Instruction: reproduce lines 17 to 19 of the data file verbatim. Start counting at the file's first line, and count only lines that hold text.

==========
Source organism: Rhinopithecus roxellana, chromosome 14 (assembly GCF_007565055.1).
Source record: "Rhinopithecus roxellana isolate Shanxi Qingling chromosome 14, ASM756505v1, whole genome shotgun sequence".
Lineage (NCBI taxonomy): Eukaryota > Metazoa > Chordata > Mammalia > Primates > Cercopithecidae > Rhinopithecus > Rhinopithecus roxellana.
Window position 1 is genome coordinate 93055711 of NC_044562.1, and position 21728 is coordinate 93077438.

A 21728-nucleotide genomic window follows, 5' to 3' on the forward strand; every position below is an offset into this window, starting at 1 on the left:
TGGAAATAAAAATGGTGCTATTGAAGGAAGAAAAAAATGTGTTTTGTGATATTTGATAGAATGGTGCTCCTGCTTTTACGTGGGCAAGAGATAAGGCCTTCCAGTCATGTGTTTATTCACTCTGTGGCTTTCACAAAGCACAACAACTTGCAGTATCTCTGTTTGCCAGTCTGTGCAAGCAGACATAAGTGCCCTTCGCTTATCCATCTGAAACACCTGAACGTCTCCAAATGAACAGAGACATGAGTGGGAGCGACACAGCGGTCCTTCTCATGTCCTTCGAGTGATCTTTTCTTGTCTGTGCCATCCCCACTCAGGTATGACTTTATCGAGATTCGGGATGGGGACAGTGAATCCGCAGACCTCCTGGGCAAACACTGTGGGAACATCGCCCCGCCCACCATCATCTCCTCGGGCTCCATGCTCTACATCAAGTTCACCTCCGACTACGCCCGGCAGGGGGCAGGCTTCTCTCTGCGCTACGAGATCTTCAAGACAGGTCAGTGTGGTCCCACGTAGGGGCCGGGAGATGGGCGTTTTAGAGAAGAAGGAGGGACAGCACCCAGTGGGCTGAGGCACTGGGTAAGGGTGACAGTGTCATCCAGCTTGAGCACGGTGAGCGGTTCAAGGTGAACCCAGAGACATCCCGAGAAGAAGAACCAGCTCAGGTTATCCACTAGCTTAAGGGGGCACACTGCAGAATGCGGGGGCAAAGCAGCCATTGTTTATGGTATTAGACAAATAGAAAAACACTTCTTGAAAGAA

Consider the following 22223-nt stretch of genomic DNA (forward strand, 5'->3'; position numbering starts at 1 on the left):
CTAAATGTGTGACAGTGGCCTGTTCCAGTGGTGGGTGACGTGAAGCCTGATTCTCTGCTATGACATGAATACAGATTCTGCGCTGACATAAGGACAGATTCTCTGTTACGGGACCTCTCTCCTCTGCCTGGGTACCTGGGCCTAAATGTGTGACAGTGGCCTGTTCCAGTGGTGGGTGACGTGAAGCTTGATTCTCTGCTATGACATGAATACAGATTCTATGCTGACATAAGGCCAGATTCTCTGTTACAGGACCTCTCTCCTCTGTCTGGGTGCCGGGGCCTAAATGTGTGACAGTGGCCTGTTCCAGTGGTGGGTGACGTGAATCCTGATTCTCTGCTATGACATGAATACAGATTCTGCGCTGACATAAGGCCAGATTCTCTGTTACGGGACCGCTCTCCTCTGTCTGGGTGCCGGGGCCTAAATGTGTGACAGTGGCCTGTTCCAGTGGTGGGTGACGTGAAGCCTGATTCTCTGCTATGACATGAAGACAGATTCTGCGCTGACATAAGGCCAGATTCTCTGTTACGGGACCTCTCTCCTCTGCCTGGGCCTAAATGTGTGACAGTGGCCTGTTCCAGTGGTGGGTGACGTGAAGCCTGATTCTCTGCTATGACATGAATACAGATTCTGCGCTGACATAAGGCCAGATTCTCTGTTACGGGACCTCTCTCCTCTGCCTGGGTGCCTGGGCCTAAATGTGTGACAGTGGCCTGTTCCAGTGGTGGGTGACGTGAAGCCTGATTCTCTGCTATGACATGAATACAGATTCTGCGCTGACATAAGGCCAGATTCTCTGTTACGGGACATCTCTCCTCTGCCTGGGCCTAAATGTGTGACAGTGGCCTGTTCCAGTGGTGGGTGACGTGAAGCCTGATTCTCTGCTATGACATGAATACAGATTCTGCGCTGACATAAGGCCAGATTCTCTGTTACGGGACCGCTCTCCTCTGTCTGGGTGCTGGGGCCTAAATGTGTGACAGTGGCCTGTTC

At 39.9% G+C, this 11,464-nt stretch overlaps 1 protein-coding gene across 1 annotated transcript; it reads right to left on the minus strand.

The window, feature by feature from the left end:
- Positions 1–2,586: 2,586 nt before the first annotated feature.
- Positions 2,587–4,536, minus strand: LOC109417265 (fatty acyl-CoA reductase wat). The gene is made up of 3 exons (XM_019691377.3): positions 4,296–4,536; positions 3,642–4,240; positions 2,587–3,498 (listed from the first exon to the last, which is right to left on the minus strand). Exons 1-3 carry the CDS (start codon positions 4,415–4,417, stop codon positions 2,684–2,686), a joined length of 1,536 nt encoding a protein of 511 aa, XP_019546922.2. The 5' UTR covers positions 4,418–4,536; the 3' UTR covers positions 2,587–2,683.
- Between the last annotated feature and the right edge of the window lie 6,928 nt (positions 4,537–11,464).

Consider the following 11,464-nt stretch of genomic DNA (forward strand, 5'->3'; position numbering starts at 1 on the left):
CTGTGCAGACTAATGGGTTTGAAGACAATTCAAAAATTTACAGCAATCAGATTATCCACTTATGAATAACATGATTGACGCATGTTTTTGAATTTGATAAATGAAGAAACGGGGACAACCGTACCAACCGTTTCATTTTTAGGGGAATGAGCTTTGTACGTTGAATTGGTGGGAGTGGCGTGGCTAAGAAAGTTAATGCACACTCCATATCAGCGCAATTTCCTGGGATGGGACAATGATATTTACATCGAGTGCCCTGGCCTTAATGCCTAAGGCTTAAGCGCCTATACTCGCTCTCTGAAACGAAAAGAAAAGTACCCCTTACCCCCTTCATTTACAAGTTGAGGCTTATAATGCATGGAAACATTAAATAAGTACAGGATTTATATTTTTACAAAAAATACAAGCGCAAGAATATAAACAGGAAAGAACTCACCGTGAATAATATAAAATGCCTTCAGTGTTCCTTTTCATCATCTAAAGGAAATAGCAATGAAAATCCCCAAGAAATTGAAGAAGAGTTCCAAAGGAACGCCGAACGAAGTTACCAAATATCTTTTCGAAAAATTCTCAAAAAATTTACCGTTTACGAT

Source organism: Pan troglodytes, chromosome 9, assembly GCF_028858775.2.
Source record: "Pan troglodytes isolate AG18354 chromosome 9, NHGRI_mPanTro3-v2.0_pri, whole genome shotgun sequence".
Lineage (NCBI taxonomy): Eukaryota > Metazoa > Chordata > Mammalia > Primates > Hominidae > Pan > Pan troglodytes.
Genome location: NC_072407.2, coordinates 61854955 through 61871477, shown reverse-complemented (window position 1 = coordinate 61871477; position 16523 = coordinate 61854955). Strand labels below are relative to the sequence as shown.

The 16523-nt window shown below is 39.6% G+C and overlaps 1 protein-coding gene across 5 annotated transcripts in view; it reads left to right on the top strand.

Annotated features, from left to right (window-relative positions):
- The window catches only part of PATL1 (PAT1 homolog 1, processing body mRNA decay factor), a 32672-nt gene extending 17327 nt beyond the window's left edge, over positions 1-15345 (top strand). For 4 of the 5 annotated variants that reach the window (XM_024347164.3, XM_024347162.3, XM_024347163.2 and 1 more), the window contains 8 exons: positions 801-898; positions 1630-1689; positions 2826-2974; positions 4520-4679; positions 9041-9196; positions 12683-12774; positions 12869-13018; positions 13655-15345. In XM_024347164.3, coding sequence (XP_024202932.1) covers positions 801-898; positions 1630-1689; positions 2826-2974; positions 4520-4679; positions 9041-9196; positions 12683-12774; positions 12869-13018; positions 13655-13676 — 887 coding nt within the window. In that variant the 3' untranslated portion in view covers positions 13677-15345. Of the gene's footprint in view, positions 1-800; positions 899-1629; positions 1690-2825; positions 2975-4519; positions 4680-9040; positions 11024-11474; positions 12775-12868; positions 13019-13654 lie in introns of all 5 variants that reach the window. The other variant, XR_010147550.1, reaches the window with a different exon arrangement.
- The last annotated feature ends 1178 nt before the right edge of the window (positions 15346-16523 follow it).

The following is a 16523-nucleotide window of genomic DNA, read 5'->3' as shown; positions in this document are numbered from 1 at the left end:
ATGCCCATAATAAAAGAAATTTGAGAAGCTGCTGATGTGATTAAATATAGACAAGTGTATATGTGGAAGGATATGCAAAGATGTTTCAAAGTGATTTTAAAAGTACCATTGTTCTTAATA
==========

Source record: "Pan troglodytes isolate AG18354 chromosome 9, NHGRI_mPanTro3-v2.0_pri, whole genome shotgun sequence".
Lineage (NCBI taxonomy): Eukaryota > Metazoa > Chordata > Mammalia > Primates > Hominidae > Pan > Pan troglodytes.
Genome location: NC_072407.2, coordinates 61854955 through 61871477, shown reverse-complemented (window position 1 = coordinate 61871477; position 16523 = coordinate 61854955). Strand labels below are relative to the sequence as shown.